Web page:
Pets enhance our lives with love and companionship. Some people create a strong emotional bond with their pet and consider them a member of the family or like a child. Unfortunately, during a divorce, the pet will become a point of contention as to who will get custody of the animal.
Getting the law involved with pet custody issues during a divorce isn’t an avenue that provides a lot of options. According to Arizona law, a pet is considered personal property, and in a divorce, the personal property is divided between both parties. Obviously, this is complicated, since a lamp may not have the same sentimental value as a beloved pet.
The best way to avoid future disagreement over an animal’s care and custody is to work out a pet agreement. The following list clarifies the items that the pet custody agreement will detail:
Custody and Visitation
Determine who will be the primary caretaker of the pet and the location of the residence. A visitation schedule should be detailed and agreed upon so that each party can expect to have access to and see the pet on a regular schedule. Parties must notify each other if there are any schedule changes, such as vacations or events. Travel expenses incurred by either party over the course of visitation will be their own responsibility.
Agree on who the veterinary provider for the animal will be for routine exams and medical treatment, and which party will be responsible for the scheduling and payment of any medical treatment.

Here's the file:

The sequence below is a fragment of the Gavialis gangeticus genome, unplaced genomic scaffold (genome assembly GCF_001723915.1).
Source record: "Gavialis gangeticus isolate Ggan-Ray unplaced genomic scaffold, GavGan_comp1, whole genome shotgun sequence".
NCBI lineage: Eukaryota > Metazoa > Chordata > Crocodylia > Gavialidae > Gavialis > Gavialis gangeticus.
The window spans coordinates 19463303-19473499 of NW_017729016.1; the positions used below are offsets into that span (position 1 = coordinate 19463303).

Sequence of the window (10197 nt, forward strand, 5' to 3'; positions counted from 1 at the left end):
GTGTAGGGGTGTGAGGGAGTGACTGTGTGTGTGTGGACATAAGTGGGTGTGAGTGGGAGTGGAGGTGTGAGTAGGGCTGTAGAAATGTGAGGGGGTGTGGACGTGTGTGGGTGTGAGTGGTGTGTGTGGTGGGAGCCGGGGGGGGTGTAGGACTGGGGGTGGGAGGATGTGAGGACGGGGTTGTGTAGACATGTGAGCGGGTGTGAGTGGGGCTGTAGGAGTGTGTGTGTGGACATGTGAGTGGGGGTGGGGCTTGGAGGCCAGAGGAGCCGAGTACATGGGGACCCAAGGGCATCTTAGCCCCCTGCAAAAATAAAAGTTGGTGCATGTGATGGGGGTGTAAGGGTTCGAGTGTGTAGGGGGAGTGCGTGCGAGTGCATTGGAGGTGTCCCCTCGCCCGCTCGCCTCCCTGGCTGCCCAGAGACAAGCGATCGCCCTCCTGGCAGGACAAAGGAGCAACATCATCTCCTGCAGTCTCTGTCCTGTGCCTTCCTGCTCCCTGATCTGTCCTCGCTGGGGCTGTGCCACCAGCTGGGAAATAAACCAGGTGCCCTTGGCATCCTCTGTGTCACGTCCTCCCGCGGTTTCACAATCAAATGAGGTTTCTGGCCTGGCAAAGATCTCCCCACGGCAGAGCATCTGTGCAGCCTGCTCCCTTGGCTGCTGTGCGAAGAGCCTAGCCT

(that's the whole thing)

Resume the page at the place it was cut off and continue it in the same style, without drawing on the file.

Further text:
Proper care for the animal should always be provided. There should be a reasonable expectation of care for the pet while in the custody of either party. Detail how the pet’s basic needs will be met, covering the following.
- Food (include any special dietary needs) water, and shelter
- Outdoor walks or access to bathroom facilities
- Veterinary appointments as needed
In case of an emergency, the animal should receive prompt transportation to the veterinary clinic to receive medical care and the other party should be immediately contacted.
In the event that one party decides to give up the animal, or if financial or physical circumstances make it so they can no longer care for the animal, sole ownership will be given to the other party.
If either party desires to purchase pet insurance, they would be responsible for the expense.
Pet Identification and Licensing
This includes any pet identification obligations or licensing fees (including microchips). The primary owner should be listed on all pertinent records.
End of Life Decisions
If a decision needs to be made regarding the euthanasia of the animal, determine which party will be responsible for the decision and determine how to handle the animal’s remains. Include the obligation to notify the other party to give them a chance to see the animal and say goodbye.
It would be wise to try and reach an agreeable situation regarding pet custody without involving the court. A judge will likely give sole ownership to only one party. There are various pet agreement templates available online to help you clarify care and responsibilities for your pet between you and your ex-partner.
If you are unable to reach a workable solution concerning pet custody during your divorce process, contact us at (480) 568-1141. The team at Simon Law Group can recommend options and strategies based on your specific circumstances.